In a few short hours—Wednesday, at 2 PM, on the steps of City Hall—the Bed Bug Advisory Board will offer its “counterattack strategy,” The New York Times reported yesterday. The Board’s 39-page report will include such recommendations as:
1) a team to coordinate bedbug control efforts; 2) a “Bedbug Academy” for building managers; 3) an online resource of bedbug facts, checked by the city (presumably to counter user-generated sources of information like Bedbugregistry.com); 4) better guidelines for disposing of infested furniture and clothes, and better public education about how to handle such items; and 5) higher priority for bedbugs in housing court.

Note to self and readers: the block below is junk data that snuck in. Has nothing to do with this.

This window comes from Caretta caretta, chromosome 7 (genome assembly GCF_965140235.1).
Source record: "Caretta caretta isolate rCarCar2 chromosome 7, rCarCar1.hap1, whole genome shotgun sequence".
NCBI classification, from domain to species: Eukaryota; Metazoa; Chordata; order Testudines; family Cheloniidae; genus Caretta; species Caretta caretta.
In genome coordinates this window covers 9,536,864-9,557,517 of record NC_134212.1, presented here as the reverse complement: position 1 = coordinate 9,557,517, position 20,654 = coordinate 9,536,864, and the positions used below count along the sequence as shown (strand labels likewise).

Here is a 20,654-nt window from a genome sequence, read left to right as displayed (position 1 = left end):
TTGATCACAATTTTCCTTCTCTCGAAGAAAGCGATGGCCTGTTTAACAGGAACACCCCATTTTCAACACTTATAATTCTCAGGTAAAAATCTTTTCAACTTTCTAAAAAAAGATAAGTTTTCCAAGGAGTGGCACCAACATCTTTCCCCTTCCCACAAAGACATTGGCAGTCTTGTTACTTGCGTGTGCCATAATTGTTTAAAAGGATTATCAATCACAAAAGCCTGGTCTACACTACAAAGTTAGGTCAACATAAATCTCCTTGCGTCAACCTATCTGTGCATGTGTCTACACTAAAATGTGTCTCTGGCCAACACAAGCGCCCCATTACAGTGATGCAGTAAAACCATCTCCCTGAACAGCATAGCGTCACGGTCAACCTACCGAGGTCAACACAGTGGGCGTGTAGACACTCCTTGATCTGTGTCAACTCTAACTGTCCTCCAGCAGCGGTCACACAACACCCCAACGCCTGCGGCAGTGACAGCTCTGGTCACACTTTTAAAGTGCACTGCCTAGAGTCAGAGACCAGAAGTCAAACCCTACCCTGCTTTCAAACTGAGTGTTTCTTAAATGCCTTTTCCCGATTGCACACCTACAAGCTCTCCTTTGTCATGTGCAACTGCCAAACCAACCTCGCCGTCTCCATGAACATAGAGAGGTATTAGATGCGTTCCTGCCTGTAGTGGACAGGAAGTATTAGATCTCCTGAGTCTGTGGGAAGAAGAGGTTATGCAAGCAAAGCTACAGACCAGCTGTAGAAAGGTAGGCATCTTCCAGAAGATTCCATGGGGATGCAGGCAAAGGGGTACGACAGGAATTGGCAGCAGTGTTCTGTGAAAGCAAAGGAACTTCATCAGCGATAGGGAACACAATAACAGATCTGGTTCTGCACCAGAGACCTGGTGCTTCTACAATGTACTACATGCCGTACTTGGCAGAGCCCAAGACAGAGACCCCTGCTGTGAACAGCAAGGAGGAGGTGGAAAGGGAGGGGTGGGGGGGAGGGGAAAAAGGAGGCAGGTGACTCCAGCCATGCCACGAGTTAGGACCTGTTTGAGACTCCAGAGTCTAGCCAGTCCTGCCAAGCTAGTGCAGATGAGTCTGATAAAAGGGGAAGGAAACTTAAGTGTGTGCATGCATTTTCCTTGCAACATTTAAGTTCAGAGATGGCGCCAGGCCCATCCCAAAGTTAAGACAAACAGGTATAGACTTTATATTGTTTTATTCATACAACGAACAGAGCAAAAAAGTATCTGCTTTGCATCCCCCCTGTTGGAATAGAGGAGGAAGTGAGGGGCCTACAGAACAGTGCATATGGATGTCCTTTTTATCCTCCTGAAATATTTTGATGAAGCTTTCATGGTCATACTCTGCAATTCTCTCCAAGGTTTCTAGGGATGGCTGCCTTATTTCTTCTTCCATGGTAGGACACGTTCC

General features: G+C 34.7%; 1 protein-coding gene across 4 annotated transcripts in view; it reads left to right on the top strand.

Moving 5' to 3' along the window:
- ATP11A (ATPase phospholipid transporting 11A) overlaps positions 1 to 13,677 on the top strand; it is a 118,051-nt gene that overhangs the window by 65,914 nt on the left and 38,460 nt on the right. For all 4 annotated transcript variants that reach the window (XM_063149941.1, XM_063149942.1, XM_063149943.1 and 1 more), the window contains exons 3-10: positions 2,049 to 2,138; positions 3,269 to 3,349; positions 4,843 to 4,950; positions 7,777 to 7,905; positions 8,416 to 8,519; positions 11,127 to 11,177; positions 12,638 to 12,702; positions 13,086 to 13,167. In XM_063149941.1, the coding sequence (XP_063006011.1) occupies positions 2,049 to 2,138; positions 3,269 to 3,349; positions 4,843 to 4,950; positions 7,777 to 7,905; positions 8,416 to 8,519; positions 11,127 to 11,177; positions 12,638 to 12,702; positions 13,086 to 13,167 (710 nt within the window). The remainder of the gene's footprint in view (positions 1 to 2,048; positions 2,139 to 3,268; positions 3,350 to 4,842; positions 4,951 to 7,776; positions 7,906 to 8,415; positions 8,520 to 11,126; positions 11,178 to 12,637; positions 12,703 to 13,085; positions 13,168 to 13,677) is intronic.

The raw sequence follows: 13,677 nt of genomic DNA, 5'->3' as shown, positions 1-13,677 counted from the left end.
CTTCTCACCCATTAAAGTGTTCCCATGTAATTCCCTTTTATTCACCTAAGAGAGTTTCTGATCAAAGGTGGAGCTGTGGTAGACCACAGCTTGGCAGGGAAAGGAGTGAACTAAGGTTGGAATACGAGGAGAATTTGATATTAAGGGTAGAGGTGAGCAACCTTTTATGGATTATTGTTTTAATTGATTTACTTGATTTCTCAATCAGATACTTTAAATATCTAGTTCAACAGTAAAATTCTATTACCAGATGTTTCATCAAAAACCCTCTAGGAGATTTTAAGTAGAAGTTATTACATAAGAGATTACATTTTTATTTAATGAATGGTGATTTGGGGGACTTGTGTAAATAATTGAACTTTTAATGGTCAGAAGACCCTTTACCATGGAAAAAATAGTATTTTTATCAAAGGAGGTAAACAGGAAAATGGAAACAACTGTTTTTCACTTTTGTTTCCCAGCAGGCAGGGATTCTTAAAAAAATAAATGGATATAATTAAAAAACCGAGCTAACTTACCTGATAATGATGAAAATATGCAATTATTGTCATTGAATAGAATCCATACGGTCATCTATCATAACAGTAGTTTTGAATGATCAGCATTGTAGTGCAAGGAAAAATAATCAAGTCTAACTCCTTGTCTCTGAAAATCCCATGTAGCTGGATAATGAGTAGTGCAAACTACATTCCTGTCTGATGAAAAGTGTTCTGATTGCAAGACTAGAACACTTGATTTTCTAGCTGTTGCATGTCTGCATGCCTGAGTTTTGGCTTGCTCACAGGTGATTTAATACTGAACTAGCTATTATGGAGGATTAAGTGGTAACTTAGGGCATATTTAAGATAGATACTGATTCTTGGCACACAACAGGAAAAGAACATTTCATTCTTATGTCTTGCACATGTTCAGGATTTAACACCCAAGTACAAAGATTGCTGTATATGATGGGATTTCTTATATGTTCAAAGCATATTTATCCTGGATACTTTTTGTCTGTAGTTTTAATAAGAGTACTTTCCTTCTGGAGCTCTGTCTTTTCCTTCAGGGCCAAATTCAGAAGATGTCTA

First, our city; next, the nation. According to MSNBC, bed bugs are not just the problem of dirty and/or cosmopolitan New Yorkers any longer. “Most cities have bed bug problems today,” said Michael F. Potter, a University of Kentucky entomologist. “Any place you have a lot of people, or a lot of movement of people, you have bed bugs.”
And bed bugs are “turning up in some surprising places, such as public transit, laundromats and movie theaters.”
When they have infiltrated our Victoria’s Secrets and our buses, truly there is no place safe.